Maxfield: That's exactly right. It's not technically illegal. But the CFPB has gone after it, and banks have really backed off from it. But, to your point, the reason the CFPB is so controversial, there are two overarching reasons. The first is that, unlike the other Prudential Regulators who have to balance the impact of their policies on economic growth, the CFPB doesn't have to do that. We've talked about the role that banks play in the economy on this show many, many times. But banks provide fuel for economic growth. So, if you are cutting off the banks that fuel, you are going to impact economic growth. So, it's really important that these regulatory agencies are taking into consideration, in the CFPB's case, both protection for consumers, but also, you don't want to cut off your nose to spite your face by impacting the economic growth, because that will boost up unemployment, which will hurt those same consumers. You know what I mean?
Lapera: I think one of the things you're getting at here is that since the advent of the Consumer Financial Protection Bureau, banks have done stuff like been much more conservative about who they lend money to. And on the surface of this, you may think "Great, that's what they should be doing. They should be conservative lenders." But, on the flip side of that, you have this population of people who are already underserved by banks, who maybe don't have the best credit, but if banks were willing to work with them, maybe they would be able to get a loan and pull themselves out of poverty, whatever it is -- but banks don't want to lend to them anymore, because they know someone will come after them and say, "Look at all this untrustworthy lending you've been doing." And that pushes those people to the margins of the banking and financial structure, so they end up going to places like check cashers or payday loan places, places that potentially don't have as much interest in keeping the consumers above board.
Maxfield: Or, any interest in keeping them above board. [laughs]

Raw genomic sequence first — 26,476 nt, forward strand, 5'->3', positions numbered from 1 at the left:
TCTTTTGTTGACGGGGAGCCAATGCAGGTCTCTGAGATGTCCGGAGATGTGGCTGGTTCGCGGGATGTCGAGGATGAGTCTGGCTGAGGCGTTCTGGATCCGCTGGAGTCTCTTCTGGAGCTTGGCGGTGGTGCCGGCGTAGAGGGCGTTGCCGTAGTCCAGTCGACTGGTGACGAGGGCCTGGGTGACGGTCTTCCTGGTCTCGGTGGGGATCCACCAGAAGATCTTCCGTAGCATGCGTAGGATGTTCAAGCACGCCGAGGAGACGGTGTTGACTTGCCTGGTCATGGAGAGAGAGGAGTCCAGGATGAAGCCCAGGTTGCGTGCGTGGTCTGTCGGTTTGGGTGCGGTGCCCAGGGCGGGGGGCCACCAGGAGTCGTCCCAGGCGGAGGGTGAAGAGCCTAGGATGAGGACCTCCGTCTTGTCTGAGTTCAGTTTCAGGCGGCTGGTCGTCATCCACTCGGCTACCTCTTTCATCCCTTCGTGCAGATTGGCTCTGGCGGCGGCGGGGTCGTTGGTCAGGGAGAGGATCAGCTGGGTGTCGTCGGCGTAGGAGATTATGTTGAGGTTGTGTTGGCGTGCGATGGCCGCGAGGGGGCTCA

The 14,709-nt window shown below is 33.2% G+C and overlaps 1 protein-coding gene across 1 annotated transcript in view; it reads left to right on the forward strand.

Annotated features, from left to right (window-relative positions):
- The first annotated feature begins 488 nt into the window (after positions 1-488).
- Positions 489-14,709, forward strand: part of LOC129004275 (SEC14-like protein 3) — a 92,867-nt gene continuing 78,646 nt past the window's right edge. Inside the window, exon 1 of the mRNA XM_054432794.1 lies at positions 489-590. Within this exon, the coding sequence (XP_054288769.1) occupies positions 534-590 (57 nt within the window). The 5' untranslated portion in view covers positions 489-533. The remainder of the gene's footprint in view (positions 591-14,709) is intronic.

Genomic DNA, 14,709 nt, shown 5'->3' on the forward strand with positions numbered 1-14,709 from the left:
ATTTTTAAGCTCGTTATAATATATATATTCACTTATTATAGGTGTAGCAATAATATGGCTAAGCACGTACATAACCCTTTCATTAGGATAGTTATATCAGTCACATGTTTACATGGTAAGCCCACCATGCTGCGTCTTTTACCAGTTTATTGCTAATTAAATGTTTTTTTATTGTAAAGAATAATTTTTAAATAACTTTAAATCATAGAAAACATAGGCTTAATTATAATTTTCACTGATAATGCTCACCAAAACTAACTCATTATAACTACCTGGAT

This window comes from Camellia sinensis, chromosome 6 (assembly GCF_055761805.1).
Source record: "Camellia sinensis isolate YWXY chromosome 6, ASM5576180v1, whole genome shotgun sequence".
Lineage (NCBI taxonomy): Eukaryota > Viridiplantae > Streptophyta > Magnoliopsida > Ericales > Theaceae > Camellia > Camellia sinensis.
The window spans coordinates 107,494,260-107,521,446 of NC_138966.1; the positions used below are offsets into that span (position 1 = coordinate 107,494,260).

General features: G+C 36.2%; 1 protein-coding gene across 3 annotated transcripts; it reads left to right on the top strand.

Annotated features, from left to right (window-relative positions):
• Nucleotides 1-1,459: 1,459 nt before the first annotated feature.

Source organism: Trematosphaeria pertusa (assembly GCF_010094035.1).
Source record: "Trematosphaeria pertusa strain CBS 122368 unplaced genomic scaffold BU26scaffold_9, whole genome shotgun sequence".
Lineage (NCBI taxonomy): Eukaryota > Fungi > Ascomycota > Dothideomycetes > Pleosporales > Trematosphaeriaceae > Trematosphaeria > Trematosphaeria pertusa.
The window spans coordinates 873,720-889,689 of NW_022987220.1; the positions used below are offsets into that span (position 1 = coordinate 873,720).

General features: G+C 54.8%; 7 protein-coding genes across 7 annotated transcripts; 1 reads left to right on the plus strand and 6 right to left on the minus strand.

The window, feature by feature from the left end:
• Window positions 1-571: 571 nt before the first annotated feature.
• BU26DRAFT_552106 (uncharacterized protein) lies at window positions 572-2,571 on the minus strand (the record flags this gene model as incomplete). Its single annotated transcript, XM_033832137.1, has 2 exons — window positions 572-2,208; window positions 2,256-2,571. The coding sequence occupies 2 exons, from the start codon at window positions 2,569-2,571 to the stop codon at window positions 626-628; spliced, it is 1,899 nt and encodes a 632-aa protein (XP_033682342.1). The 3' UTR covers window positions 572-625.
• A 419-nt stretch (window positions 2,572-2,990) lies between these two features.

Lapera: Yeah, or keeping them afloat in terms of financial things. Check cashers charge their fees up front, so if you fail, they don't really care, because they already have their money. But banks have an interest, in theory, in keeping you as a customer for a long time. In theory.
Maxfield: That's right, in theory. [laughs] And there's a lot of truth to that, but there are certainly exceptions on the margin. Let me get to that second reason that the CFPB is so controversial. Unlike the other regulatory agencies -- at the FDIC, there's a board of governors, there are five governors that weigh in on the policies, and the same thing is true at the Federal Reserve, which has the Board of Governors, and at the OCC, the head of the OCC, he reports directly to the President. So, there is either a dispersion of authority at these organizations, or there's accountability directly to the political branch. The problem that the CFPB has is that it's a part of the Federal Reserve, which is an independent entity within the executive branch for monetary policy reasons. That provides one layer of insulation between the CFPB and the political branch.
But there's an additional problem -- the CFPB is run by one person, not by a board. I don't want to overstate the case, but it's more like a dictatorship as opposed to a parliamentary democracy. You know what I mean? So, that has people concerned. And then on top of that, because the CFPB can go out and find these banks a ton of money -- in the five-plus years it's been around, it's collected something like $12 billion worth of fines, which means that it doesn't have to be accountable even to the Federal Reserve for financing or to Congress for financing. It can produce its own revenue. So, there's this concern that, they don't balance economic growth, they're non-accountable, they can basically do whatever they want. And, in fact, a court has, just last year, held that the governance structure is unconstitutional, and that will probably make its way up the chain of appeals courts. But, it really is a legitimate concern, how this thing is structured.
The Motley Fool has a disclosure policy.